Examples of potential users include

Institutional and governmental users: Both data processing, and cataloguing, as well a automation tools and software enable  a timelier, more actionable information, as such improving the ability of ESA, national space agencies and institutional partners to protect satellite fleets;

Industry: European industry can gain long-term competitive advantage by developing technologies and platforms that are effectively compliant with debris mitigation regulation. Precursors for active debris removal can build new European industrial capabilities needed to perform in-orbit servicing.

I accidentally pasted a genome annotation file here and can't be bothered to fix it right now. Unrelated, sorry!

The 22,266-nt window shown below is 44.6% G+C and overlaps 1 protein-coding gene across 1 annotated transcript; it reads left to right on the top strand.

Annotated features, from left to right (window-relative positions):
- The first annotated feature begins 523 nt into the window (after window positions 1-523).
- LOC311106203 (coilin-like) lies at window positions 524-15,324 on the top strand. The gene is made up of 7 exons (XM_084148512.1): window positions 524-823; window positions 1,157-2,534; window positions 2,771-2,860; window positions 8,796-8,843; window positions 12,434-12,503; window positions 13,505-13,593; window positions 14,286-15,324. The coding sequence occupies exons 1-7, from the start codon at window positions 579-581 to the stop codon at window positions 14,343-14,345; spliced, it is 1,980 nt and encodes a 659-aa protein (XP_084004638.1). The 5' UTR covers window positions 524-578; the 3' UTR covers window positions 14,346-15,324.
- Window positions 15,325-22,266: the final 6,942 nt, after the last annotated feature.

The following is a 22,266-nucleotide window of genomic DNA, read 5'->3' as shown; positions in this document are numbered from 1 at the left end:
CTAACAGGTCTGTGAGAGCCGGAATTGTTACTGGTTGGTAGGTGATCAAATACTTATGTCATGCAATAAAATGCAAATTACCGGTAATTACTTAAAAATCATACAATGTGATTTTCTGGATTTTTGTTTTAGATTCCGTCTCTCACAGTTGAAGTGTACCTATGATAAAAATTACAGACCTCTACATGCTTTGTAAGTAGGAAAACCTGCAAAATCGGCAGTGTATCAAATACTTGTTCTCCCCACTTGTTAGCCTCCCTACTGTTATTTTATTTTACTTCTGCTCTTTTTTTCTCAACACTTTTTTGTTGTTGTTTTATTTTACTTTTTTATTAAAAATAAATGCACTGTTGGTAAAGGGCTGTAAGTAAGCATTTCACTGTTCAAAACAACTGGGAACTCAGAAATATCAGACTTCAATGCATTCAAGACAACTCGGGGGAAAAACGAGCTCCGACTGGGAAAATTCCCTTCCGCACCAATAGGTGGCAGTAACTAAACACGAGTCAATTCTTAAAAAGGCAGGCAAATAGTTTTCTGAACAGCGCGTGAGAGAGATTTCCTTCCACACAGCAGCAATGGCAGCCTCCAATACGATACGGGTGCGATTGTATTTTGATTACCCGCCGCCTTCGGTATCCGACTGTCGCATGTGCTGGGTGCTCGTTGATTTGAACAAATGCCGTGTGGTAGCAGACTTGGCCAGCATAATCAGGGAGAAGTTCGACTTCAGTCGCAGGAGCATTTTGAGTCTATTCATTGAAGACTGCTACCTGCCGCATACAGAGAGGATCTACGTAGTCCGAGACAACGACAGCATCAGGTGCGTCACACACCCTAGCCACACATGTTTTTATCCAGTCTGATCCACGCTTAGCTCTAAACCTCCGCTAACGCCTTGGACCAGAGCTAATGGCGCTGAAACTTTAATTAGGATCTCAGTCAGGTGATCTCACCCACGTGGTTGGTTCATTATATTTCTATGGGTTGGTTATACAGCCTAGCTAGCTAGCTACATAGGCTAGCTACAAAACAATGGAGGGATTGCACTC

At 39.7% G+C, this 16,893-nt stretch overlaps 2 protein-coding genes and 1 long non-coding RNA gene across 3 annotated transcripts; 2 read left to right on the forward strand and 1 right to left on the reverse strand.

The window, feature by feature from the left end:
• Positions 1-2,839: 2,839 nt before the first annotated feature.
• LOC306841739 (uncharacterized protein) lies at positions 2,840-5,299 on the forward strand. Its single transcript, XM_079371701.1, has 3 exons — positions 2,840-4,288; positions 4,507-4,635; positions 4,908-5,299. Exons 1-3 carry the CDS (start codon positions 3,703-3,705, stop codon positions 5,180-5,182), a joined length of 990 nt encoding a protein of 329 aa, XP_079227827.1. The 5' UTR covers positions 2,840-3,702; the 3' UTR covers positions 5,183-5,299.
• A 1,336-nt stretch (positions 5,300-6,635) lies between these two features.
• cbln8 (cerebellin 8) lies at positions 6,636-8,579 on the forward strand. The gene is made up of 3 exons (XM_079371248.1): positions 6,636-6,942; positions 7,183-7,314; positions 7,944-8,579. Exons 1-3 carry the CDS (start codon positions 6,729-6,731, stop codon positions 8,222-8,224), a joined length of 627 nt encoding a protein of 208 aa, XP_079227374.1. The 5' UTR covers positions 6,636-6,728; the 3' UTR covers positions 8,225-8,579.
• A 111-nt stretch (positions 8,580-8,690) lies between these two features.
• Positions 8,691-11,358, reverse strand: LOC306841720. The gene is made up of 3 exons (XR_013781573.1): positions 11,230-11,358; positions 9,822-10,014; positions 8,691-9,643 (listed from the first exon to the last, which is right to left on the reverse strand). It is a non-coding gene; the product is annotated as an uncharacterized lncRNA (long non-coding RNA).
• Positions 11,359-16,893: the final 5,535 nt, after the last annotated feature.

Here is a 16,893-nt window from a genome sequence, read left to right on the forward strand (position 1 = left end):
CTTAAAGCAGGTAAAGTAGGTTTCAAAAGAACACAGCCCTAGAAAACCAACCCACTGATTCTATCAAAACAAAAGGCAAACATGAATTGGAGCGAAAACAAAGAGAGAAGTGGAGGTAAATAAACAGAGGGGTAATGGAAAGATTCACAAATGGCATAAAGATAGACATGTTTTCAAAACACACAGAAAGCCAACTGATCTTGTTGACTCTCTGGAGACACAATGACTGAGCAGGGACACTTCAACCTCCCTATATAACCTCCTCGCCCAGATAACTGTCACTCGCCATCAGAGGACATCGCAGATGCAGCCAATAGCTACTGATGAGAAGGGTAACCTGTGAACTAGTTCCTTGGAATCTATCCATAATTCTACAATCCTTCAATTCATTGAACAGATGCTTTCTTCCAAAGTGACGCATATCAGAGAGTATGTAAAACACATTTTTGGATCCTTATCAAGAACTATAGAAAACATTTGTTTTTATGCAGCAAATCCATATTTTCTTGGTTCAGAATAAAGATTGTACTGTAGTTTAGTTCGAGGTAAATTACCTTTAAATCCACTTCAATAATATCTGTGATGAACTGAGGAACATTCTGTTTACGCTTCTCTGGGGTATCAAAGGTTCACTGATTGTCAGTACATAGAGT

During the 12 months prior to the ESA Ministerial Meeting, Space19+, ESA devised a new and innovative approach to tackling debris as a service. At Space19+ Portugal subscribed to ADRIOS – Active Debris Removal and In-Orbit Servicing – committing to contribute to the success of this endeavour. The service will be provided by ClearSpace, a startup created by a team of researchers from the Ecole Polytechnique Fédérale de Lausanne (EPFL). It will see the involvement of Portuguese companies. A presence made possible due to Portugal’s commitment of 7.5 million Euro to the first phase of the service contract.